Jazzing up your yard with lights

Outdoor lighting can allow playing and partying to continue in your yard when darkness sets in.

Lighting also can create different “rooms” in your backyard, without shining spotlights all over your property — and potentially annoying neighbors. You can select simple fixtures or work with professionals to create elaborate lighting plans for your yard.

Beyond placing mounted lights, pendants and ceiling fans on porches and decks, here are five ways to illuminate outdoor spaces.

1. Get the trees twinkling.

Bringing attention to trees doesn’t just have to happen during the holidays. Wrapping trees with string LED lights creates a twinkle effect, said Jim Burks, president of Atlanta-based Pinnacle Lighting Group. Companies such as Brilliance have low-voltage lights that can be used to illuminate trees and other outdoor spaces. Other retailers with LED decorative light strands for year-round use include Bed Bath & Beyond ($59.99).

2. Look to lanterns.

Lanterns are another option, to hang or display on a table. West Elm, for example, has porcelain lanterns (retails for $19-49, westelm.com). Frontgate offers an aluminum lantern with a bamboo motif holding a 4-by-6 inch candle, in bronze, melon, turquoise or white ($149, frontgate.com).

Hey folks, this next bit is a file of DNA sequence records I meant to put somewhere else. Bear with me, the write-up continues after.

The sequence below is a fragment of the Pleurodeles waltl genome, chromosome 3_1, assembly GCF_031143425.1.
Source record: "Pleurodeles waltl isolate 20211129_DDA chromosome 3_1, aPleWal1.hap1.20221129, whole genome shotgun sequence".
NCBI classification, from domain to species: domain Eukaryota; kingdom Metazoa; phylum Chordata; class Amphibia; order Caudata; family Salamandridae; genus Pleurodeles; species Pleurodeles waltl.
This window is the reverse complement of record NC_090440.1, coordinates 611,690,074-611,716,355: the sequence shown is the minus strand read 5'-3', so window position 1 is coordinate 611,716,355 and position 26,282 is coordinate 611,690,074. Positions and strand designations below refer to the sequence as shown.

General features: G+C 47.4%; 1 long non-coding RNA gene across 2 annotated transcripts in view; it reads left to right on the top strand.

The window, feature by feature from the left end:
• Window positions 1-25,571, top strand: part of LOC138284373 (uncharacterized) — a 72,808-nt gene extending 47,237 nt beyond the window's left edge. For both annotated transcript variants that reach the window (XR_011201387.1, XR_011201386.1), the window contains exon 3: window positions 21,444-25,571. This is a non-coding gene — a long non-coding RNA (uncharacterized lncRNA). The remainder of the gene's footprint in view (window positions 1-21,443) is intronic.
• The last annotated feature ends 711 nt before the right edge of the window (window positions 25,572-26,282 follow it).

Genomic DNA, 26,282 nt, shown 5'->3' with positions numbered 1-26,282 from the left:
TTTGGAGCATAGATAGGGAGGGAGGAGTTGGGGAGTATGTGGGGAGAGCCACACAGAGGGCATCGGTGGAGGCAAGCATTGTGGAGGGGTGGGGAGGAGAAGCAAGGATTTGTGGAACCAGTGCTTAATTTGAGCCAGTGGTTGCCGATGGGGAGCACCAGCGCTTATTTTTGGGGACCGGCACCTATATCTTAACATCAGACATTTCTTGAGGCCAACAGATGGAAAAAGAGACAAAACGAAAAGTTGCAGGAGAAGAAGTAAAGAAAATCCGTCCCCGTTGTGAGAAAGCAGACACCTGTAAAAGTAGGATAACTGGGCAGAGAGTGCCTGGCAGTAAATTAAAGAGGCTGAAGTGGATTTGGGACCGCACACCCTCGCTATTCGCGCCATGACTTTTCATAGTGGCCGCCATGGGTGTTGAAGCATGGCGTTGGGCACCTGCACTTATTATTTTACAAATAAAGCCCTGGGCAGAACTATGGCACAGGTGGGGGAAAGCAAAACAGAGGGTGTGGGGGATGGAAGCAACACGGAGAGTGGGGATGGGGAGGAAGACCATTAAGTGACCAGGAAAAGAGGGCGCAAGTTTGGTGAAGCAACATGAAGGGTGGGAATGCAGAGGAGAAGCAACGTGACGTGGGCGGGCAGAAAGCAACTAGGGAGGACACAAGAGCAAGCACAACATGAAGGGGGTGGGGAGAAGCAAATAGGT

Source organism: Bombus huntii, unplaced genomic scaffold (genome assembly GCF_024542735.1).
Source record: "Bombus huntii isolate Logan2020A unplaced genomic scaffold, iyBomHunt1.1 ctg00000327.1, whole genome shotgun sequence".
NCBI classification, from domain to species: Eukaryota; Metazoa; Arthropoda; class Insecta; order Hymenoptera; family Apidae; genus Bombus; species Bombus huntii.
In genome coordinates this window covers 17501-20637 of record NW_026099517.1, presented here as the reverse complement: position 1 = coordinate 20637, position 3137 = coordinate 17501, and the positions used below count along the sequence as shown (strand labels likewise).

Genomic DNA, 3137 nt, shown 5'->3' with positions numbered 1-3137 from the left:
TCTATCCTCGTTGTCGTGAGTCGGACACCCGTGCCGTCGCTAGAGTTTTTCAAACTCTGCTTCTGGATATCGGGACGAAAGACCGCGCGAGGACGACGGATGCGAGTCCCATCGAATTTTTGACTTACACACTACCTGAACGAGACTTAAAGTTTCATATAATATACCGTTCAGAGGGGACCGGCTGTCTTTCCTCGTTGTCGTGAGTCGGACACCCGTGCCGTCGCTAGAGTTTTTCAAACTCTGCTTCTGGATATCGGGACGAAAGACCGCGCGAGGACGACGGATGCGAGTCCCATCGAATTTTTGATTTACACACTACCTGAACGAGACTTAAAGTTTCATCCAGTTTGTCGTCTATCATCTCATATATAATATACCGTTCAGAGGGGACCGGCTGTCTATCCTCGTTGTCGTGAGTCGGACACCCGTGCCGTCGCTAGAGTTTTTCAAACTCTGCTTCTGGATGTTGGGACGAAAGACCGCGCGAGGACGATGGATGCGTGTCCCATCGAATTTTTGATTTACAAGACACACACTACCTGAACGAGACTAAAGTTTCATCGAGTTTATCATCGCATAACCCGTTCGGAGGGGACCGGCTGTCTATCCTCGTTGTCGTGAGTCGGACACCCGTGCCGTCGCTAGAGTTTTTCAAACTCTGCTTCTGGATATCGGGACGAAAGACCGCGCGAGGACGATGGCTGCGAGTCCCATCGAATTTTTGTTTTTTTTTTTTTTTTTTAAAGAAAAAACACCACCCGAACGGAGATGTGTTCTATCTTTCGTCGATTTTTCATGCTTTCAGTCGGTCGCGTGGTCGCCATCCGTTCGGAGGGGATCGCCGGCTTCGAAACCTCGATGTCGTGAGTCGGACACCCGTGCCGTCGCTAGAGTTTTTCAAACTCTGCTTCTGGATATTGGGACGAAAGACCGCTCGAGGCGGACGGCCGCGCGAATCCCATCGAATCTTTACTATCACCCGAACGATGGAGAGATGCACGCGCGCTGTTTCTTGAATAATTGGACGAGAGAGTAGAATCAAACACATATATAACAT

3. Think soft and subtle.

Around areas such as hot tubs and swings where you don’t need or want glaring light, seek lighting that offers more of a “moonlight” effect, Burks said. Moonlighting involves positioning lights in the tops of trees shining downward, to create soft shadows instead of glaring beams of light. But first, look at the existing lighting on your property, as well as in your neighbors’ yards. “Even sometimes neighbors’ lights shine across,” he said. In another outdoor space, Pinnacle Lighting Group hung an outdoor chandelier custom made from a wooden wagon wheel about 20 feet behind a swing.

4. Add floor lamps.

Outdoor floor lamps can bring a decorative touch and light to patios, decks and screened porches. Home improvement retailers sell outdoor floor lamps made of durable materials such as resin and a variety of shades. Also, look for styles that connect with the outdoors. Kansas-based Eangee Home Design (eangee.com) sells floor lamps with shades made of dried cocoa leaves and threads from the abaca plant. The lamp, on a powder-coated frame, can withstand moisture, if used on a screened porch.

5. Plant some lights.

Light sets such as Bed Beth & Beyond’s Solar Sun & Moon Mini Planter Light Set ($19.99, bedbathandbeyond.com) can add ambiance by illuminating a garden during the evening.

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